Heating and cooling is responsible for almost 50% of the final energy demand in Europe. One of the most developed combined heat, power and cooling (CHPC) systems in the world exists in Helsinki, Finland, operated by Helen Ltd. As one option for significant reductions in direct CO2 emissions from Helen's fleet, this paper presents case studies for different options regarding a multifuel CHP plant planned for Helsinki. The studied cases include coal firing, co-firing high proportion of forest residues with coal, applying post-combustion CCS for coal firing, and combination of CCS and biomass co-firing. The cases are compared in different market situations in terms of the operation and profitability of the plant portfolio. The results highlight the sensitivities of economic feasibility on different market prices. With the default values assumed, the co-firing case is about as profitable as coal firing solely at present price of CO2 allowances. If CO2 price increases, co-firing becomes the most feasible option until the combination of co-firing and CCS becomes the most feasible option if the price of CO2 allowance is high. However, this would require recognising bio-CCS, and the “negative” CO2 emissions it generates, in the regulations of EU Emissions Trading System.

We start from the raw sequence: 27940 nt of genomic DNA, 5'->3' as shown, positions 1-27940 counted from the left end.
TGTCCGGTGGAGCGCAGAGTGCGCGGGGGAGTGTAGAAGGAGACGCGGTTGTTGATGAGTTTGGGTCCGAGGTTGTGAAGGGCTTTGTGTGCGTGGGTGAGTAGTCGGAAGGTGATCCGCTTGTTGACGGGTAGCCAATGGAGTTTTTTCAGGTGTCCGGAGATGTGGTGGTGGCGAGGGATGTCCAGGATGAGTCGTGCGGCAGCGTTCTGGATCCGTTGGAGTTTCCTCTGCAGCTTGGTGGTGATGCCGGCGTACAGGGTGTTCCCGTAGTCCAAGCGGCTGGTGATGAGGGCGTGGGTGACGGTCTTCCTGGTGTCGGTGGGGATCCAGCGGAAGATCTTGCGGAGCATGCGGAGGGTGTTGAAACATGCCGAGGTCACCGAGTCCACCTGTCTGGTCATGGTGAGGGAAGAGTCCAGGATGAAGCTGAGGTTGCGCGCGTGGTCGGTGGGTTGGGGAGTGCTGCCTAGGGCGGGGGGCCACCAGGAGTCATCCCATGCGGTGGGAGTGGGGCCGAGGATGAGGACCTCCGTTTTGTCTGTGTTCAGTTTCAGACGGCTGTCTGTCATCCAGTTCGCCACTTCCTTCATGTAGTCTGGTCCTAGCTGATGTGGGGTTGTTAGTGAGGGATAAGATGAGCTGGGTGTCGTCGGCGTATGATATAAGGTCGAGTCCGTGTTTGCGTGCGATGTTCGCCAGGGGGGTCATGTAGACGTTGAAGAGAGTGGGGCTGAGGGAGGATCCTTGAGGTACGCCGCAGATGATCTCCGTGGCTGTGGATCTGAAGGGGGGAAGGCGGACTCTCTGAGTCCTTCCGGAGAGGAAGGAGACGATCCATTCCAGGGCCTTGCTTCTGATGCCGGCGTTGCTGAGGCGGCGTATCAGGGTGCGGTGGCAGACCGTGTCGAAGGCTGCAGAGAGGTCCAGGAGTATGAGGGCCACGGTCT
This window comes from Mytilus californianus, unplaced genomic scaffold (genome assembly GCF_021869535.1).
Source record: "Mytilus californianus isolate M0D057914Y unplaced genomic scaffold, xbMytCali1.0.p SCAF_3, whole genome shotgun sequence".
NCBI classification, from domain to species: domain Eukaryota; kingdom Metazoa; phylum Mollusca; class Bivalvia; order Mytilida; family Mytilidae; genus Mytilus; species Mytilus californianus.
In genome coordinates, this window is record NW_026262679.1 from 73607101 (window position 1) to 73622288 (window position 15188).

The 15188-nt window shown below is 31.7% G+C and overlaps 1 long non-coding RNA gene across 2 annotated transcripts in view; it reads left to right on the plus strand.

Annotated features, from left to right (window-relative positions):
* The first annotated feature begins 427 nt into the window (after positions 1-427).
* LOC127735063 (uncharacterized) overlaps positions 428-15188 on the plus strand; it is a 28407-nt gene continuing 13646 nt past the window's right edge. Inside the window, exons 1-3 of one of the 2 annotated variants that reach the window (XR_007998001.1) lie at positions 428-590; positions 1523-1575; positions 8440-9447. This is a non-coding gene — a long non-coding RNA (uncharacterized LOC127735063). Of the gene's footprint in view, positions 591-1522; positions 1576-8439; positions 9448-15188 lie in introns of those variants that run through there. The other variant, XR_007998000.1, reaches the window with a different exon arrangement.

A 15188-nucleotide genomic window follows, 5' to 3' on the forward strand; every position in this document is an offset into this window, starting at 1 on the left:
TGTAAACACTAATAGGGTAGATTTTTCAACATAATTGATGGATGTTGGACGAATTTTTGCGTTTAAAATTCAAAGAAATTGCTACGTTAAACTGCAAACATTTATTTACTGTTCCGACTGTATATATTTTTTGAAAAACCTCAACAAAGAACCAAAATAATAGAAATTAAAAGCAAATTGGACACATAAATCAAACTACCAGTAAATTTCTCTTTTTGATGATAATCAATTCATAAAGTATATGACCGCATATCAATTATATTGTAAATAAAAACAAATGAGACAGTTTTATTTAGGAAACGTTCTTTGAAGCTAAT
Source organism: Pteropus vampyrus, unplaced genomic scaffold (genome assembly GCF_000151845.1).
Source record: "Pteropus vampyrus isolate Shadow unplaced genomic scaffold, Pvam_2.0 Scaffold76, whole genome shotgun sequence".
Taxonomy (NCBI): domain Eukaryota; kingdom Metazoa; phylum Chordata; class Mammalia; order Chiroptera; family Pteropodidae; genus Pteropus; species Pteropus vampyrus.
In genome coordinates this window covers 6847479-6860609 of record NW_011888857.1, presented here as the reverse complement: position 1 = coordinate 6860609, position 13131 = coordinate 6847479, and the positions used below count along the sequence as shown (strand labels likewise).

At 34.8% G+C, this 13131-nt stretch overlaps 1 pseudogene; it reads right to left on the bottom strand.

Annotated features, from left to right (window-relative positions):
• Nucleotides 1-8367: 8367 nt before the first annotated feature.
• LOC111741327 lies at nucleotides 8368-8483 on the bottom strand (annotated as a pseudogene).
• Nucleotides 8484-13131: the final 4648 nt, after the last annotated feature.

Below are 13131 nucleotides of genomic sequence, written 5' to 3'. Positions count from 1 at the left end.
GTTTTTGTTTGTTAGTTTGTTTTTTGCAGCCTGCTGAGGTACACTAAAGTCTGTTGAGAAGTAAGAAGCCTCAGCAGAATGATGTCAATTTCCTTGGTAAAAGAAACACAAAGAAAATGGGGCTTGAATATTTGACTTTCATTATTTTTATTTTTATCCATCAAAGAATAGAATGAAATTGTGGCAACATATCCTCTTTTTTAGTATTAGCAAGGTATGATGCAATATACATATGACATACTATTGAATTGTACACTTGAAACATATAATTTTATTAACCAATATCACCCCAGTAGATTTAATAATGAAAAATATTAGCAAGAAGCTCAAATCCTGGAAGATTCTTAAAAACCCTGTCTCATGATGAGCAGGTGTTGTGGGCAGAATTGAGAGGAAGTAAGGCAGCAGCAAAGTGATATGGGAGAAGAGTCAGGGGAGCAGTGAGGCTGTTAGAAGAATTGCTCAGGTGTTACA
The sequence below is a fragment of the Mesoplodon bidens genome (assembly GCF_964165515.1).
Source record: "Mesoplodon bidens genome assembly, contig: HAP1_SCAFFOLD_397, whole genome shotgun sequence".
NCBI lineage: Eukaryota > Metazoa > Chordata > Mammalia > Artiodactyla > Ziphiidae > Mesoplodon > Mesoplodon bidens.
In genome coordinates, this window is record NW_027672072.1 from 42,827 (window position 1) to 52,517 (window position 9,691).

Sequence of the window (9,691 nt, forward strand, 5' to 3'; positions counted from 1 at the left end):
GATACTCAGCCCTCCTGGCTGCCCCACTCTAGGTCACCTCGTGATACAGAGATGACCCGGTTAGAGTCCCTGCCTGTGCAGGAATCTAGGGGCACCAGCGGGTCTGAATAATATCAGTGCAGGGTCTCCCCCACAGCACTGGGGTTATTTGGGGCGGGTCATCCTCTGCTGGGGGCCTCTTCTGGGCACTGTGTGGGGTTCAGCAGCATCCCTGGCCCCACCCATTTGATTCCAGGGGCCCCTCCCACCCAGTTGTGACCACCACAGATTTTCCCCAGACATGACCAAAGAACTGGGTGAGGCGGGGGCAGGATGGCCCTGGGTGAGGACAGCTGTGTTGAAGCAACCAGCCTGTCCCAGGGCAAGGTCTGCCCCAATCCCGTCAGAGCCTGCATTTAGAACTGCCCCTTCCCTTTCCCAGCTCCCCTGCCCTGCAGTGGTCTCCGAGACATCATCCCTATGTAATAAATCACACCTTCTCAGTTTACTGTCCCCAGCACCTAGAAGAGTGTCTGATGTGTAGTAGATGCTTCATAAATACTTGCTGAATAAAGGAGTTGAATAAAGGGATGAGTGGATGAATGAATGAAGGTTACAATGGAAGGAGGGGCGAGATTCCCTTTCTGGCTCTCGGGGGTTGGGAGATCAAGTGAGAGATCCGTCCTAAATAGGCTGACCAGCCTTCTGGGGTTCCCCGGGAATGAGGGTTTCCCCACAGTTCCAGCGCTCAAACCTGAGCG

- CO2 capture
- combined heat power and cooling
- economic feasibility
- CO capture